So it's that scary day where you are afraid to go pretty much anywhere. BLACK FRIDAY OOOOH. The post office is swamped. Why is this? Christmas is over a month away. People are ridiculous. The mall's a zoo, though I don't necessarily blame people, what with stores like KOHL's opening at 4am and making their whole inventory 40% off. We've created a monster. What makes little sense to me is that physical shopping for presents is largely a waste of time, in my opinion. I'll go to the mall and spend 3 hours there and come away with three presents that are actually well thought out and relevant to the eventual recipient. There's so much stuff with so little character, all spread out over a mile of walkways and at mostly outrageous prices. Malls are the reason I (and probably all of you) received countless striped sweaters, polo shirts, and slacks for Christmas from relatives over the years, rarely wearing any of them.

Let's end this scourge! Buy online.

Etsy.com - the craft mafia strikes again. something for absolutely everyone.
threadless.com - $10 t-shirt sale runs through Dec 16th.

Via Audio - Presents
[from Say Something|buy]


Thanksgiving 2008

50 Things I'm Thankful For:
1. Amity Louise Crockett
2. Cottonwood Brewery (Boone, NC). Low Down Brown. Endo IPA. Scottish Style Ale. The Best Pumpkin Beer in America.
3. Jay's Delicatessen.
4. Magic Hat #9, the not-quite-pale-ale
5. I Love Lampl, I still miss you.
6. etsy.com

7. Copeland - Thanks to You [from Dressed Up & In Line]
8. Eef Barzelay - Thanksgiving Waves [from Bitter Honey]
9. The Acorn - Plates & Saucers [from Blankets EP]
10. Chuck Palahniuk. For making it impossible to choose a favorite.
11. Hot Coffee on a cold morning
12. My brother, already been to Iraq and baq.
13. The privilege of being American.
14. Hummus. Sunflower Seeds. Duckpin Bowling. New Addictions in General.
15. A Blank Canvas
16. Barsuk, Polyvinyl, and Sub Pop Records
17. Cogan's Pizza: It's a love/hate thing
18. Relative Theory Records. [RIP]
19. My brothers in rock, The Editorial We
20. Alpha Music
21. Threadless.com
22. My amazing friends and family
23. Demo Jail
24. Mashed Potatoes
25. Whole Cranberry Sauce
26. Top 10 Lists
27. The Mix CD
28. Acoustic Instruments
29. Recycling
30. Living and Learning
31. American Football
32. Rivalry Games
33. Freedom of Speech
34. A good debate
35. Mutual Admiration Society
36. Seattle, Portland, Ghent.
37. High Fidelity, Quentin Tarantino, Charlie Kaufman.
38. Pro-tools, for allowing anyone to pursue what they love in music.
39. String Arrangements
40. 4-part Harmonies
41. Photo Albums
42. March Madness
43. linesthroughlines
44. fark.com
45. The tremendous blessings I've been given through no act of my own.
46. The evolution of the independent film.
47. Conspiracy Theories
48. Elbo.ws and the Hype Machine
49. The smell and feel of Fresh laundry
50. My sheets, my bed, my dreams.


The Trees Community

1. Thanks to Hand/Eye records via GvsB, I got to wrap my ears around The Trees Community's 1975 masterpiece The Christ Tree. It's incredibly uplifting, sweeping between mountaintops of serenity on a choir-like breeze. The fantastic harp work easily reminds me of Joanna Newsom, the rest resembling a more angelic Polyphonic Spree. It's 12:26 long and filled with the welcome crackle of recorded-from-turntable goodness. Multiple movements and a really great find.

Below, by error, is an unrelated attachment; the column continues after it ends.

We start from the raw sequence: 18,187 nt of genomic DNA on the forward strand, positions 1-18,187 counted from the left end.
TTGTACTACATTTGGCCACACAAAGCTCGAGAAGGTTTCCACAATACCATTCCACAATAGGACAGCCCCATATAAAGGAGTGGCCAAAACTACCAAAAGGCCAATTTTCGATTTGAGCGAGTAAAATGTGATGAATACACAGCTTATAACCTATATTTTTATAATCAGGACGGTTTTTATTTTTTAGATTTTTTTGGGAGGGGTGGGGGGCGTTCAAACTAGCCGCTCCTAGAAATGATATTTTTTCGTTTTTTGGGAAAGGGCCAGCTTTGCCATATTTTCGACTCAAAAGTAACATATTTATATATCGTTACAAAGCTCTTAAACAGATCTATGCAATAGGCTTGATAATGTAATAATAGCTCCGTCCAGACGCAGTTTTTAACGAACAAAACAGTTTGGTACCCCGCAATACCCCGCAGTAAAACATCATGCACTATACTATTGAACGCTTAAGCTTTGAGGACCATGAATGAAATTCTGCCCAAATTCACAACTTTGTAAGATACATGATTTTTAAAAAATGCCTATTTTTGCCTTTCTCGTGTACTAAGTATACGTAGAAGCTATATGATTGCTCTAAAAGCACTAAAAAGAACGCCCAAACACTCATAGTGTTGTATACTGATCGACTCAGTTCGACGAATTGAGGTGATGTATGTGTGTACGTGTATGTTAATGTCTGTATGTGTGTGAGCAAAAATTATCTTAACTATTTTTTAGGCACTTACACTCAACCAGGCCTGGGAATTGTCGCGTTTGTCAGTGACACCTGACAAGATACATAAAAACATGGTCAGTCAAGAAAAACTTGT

Psalm 42
[from The Christ Tree|buy]

2. My brother is in town for the holiday. We're going to see No Country for Old Men. You should too.

3. And if you're not doing any christmas shopping on Etsy.com, you're missing out plain and simple. Make it happen.


Listening Assignments 11.19.07

1. The Lionheart Brothers - 50 Souls and a Discobowl - This one is lightning in a bottle. Pop enthusiasm that rivals Blinker the Star, The Grays, Ben Folds, even Brian Wilson. Bombastic horns and a soaring melody carry it. [from Dizzy Kiss|buy]

2. Chris Walla - Sing Again - No, not Dishwalla. The one from Deathcab for Cutie. His long awaited solo album Field Manual is set for a late January 2008 release on Barsuk Records. This lead single has been touching all the bases online (rollingstone.com, Spinner, etc) and it's worth the hype, with a herky jerky head-bobbing rhythm and a chorus that's scary addictive. [from Field Manual (out 2.29.08)|info]

3. American Music Club - All the Lost Souls Welcome You to San Francisco - I keep getting welcome flashbacks to one of my favorite bands (The Pushstars) while listening to this. It's smooth. Maybe a little too polished. Soundtrack material, fo' sho'. It's hard to believe Mark Eitzel & Co. have been making music almost since I was born. [from The Golden Age (out 2.18.08)|info]

4. Ohbijou - St. Francis - It's nice to have an airy-voiced female here to balance things out. It's pleasant, smacks of most Canadian indie-pop, and today that's enough. May Feist be with you (and also with you, Ohbijou) [from Swift Feet for Troubling Times|buy]


Peace on Earth, a Charity Holiday Album

Peace on Earth, the season's first Christmas compilation (that I've seen anyway), was just released. For many of us, I'm sure the burn marks from other disappointing comps are still fresh. It's not hard to imagine a reality in which this one would join them, but thankfully I'm here to tell you that this is one of the best of its kind. Caleb Palma over at Hard to Find a Friend pulled this rabbit out of his hat, convincing an all-awesome cast of musical misfits to contribute a holiday song each, all in the name of charity. Every dime from the sales of this 13 track digital album will benefit Toys for Tots. The Long Winters, Chris Walla (of Deathcab), Rosie Thomas, American Music Club, Via Audio, Great Lake Swimmers and Someone Still Loves You Boris Yeltsin headline with solid tracks all, but surprise offerings by surprise musicians like The Winter Jazz Routine, Ohtis, Aaron Robinson, David Karsten Daniels, Johnny Bertram, and The Cotton Jones Basket Ride (Michael Nau of Page Frace) really make this compilation a winner. This album is only $7, but it's easily worth three-times that much, and it's for charity! If you like these songs, you should plop it down. It'll make a great gift and it won't disappoint. Thanks, Caleb. I don't know how you did it, but thank you.